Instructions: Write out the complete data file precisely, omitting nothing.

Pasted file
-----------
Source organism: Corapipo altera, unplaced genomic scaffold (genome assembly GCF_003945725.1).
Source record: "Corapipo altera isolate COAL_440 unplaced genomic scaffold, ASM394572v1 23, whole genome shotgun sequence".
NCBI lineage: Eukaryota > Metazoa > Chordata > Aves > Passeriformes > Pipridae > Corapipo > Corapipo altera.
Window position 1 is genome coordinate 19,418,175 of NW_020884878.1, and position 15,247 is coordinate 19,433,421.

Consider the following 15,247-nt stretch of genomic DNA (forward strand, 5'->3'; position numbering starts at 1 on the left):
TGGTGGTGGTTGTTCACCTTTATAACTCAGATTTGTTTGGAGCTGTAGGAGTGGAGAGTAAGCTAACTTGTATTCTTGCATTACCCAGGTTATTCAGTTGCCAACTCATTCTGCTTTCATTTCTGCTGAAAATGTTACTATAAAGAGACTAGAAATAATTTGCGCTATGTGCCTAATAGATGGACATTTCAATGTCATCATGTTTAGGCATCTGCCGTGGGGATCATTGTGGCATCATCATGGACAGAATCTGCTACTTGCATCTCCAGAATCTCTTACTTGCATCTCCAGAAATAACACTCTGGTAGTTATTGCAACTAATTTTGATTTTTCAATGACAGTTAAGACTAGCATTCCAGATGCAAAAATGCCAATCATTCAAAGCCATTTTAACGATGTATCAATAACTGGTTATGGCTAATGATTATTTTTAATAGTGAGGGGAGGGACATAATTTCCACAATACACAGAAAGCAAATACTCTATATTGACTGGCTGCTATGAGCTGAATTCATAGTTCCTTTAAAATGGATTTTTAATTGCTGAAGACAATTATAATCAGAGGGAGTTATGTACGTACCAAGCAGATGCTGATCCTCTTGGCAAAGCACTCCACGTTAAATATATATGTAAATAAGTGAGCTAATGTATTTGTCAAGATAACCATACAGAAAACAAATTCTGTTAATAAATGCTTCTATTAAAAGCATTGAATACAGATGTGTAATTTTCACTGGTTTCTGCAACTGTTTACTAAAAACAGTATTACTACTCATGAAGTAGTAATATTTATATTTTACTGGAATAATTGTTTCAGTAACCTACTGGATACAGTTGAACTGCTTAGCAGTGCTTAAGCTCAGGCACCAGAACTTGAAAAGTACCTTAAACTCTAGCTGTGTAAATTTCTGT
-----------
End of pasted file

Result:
Source organism: Corapipo altera, unplaced genomic scaffold (genome assembly GCF_003945725.1).
Source record: "Corapipo altera isolate COAL_440 unplaced genomic scaffold, ASM394572v1 23, whole genome shotgun sequence".
NCBI lineage: Eukaryota > Metazoa > Chordata > Aves > Passeriformes > Pipridae > Corapipo > Corapipo altera.
Window position 1 is genome coordinate 19,418,175 of NW_020884878.1, and position 15,247 is coordinate 19,433,421.

Consider the following 15,247-nt stretch of genomic DNA (forward strand, 5'->3'; position numbering starts at 1 on the left):
TGGTGGTGGTTGTTCACCTTTATAACTCAGATTTGTTTGGAGCTGTAGGAGTGGAGAGTAAGCTAACTTGTATTCTTGCATTACCCAGGTTATTCAGTTGCCAACTCATTCTGCTTTCATTTCTGCTGAAAATGTTACTATAAAGAGACTAGAAATAATTTGCGCTATGTGCCTAATAGATGGACATTTCAATGTCATCATGTTTAGGCATCTGCCGTGGGGATCATTGTGGCATCATCATGGACAGAATCTGCTACTTGCATCTCCAGAATCTCTTACTTGCATCTCCAGAAATAACACTCTGGTAGTTATTGCAACTAATTTTGATTTTTCAATGACAGTTAAGACTAGCATTCCAGATGCAAAAATGCCAATCATTCAAAGCCATTTTAACGATGTATCAATAACTGGTTATGGCTAATGATTATTTTTAATAGTGAGGGGAGGGACATAATTTCCACAATACACAGAAAGCAAATACTCTATATTGACTGGCTGCTATGAGCTGAATTCATAGTTCCTTTAAAATGGATTTTTAATTGCTGAAGACAATTATAATCAGAGGGAGTTATGTACGTACCAAGCAGATGCTGATCCTCTTGGCAAAGCACTCCACGTTAAATATATATGTAAATAAGTGAGCTAATGTATTTGTCAAGATAACCATACAGAAAACAAATTCTGTTAATAAATGCTTCTATTAAAAGCATTGAATACAGATGTGTAATTTTCACTGGTTTCTGCAACTGTTTACTAAAAACAGTATTACTACTCATGAAGTAGTAATATTTATATTTTACTGGAATAATTGTTTCAGTAACCTACTGGATACAGTTGAACTGCTTAGCAGTGCTTAAGCTCAGGCACCAGAACTTGAAAAGTACCTTAAACTCTAGCTGTGTAAATTTCTGT